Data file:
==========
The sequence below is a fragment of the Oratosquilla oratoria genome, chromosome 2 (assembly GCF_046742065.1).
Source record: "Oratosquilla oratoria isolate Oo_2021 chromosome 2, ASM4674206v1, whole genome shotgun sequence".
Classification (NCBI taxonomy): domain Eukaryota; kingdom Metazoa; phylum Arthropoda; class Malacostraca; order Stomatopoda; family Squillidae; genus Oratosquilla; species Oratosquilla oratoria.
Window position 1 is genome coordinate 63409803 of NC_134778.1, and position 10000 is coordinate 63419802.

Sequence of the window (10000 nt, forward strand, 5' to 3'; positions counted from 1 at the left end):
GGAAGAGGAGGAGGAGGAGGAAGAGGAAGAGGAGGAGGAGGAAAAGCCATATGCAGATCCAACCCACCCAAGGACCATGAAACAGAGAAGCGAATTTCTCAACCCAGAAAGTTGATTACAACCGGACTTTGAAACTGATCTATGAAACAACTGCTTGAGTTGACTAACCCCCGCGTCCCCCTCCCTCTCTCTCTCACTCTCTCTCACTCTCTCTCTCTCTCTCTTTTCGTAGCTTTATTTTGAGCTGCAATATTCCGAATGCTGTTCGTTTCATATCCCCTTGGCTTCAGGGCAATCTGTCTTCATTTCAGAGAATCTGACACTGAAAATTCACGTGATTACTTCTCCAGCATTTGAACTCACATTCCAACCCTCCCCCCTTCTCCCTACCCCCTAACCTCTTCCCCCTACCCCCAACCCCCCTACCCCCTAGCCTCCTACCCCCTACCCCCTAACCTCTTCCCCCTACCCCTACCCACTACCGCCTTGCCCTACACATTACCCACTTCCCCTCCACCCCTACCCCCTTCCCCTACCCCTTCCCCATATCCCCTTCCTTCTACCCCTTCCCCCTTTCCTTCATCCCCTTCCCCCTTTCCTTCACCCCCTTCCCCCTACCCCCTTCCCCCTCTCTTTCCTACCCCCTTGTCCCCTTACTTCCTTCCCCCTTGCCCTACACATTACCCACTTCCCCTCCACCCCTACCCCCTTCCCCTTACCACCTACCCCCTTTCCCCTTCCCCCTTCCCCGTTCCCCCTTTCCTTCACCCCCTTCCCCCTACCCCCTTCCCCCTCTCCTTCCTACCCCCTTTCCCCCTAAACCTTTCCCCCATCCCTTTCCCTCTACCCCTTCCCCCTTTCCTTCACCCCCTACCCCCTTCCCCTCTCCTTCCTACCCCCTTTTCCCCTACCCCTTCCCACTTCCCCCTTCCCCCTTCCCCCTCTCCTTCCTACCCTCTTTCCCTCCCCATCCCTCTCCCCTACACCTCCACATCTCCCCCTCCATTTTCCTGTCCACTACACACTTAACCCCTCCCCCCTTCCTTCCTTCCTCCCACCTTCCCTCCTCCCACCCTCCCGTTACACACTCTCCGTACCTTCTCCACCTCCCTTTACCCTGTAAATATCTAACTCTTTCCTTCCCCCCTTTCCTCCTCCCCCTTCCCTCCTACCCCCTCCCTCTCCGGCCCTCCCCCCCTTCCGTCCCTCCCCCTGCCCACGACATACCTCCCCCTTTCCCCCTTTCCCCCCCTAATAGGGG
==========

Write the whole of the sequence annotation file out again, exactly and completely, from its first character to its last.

The sequence below is a fragment of the Oratosquilla oratoria genome, chromosome 2 (assembly GCF_046742065.1).
Source record: "Oratosquilla oratoria isolate Oo_2021 chromosome 2, ASM4674206v1, whole genome shotgun sequence".
Classification (NCBI taxonomy): domain Eukaryota; kingdom Metazoa; phylum Arthropoda; class Malacostraca; order Stomatopoda; family Squillidae; genus Oratosquilla; species Oratosquilla oratoria.
Window position 1 is genome coordinate 63409803 of NC_134778.1, and position 10000 is coordinate 63419802.

Sequence of the window (10000 nt, forward strand, 5' to 3'; positions counted from 1 at the left end):
GGAAGAGGAGGAGGAGGAGGAAGAGGAAGAGGAGGAGGAGGAAAAGCCATATGCAGATCCAACCCACCCAAGGACCATGAAACAGAGAAGCGAATTTCTCAACCCAGAAAGTTGATTACAACCGGACTTTGAAACTGATCTATGAAACAACTGCTTGAGTTGACTAACCCCCGCGTCCCCCTCCCTCTCTCTCTCACTCTCTCTCACTCTCTCTCTCTCTCTCTTTTCGTAGCTTTATTTTGAGCTGCAATATTCCGAATGCTGTTCGTTTCATATCCCCTTGGCTTCAGGGCAATCTGTCTTCATTTCAGAGAATCTGACACTGAAAATTCACGTGATTACTTCTCCAGCATTTGAACTCACATTCCAACCCTCCCCCCTTCTCCCTACCCCCTAACCTCTTCCCCCTACCCCCAACCCCCCTACCCCCTAGCCTCCTACCCCCTACCCCCTAACCTCTTCCCCCTACCCCTACCCACTACCGCCTTGCCCTACACATTACCCACTTCCCCTCCACCCCTACCCCCTTCCCCTACCCCTTCCCCATATCCCCTTCCTTCTACCCCTTCCCCCTTTCCTTCATCCCCTTCCCCCTTTCCTTCACCCCCTTCCCCCTACCCCCTTCCCCCTCTCTTTCCTACCCCCTTGTCCCCTTACTTCCTTCCCCCTTGCCCTACACATTACCCACTTCCCCTCCACCCCTACCCCCTTCCCCTTACCACCTACCCCCTTTCCCCTTCCCCCTTCCCCGTTCCCCCTTTCCTTCACCCCCTTCCCCCTACCCCCTTCCCCCTCTCCTTCCTACCCCCTTTCCCCCTAAACCTTTCCCCCATCCCTTTCCCTCTACCCCTTCCCCCTTTCCTTCACCCCCTACCCCCTTCCCCTCTCCTTCCTACCCCCTTTTCCCCTACCCCTTCCCACTTCCCCCTTCCCCCTTCCCCCTCTCCTTCCTACCCTCTTTCCCTCCCCATCCCTCTCCCCTACACCTCCACATCTCCCCCTCCATTTTCCTGTCCACTACACACTTAACCCCTCCCCCCTTCCTTCCTTCCTCCCACCTTCCCTCCTCCCACCCTCCCGTTACACACTCTCCGTACCTTCTCCACCTCCCTTTACCCTGTAAATATCTAACTCTTTCCTTCCCCCCTTTCCTCCTCCCCCTTCCCTCCTACCCCCTCCCTCTCCGGCCCTCCCCCCCTTCCGTCCCTCCCCCTGCCCACGACATACCTCCCCCTTTCCCCCTTTCCCCCCCTAATAGGGG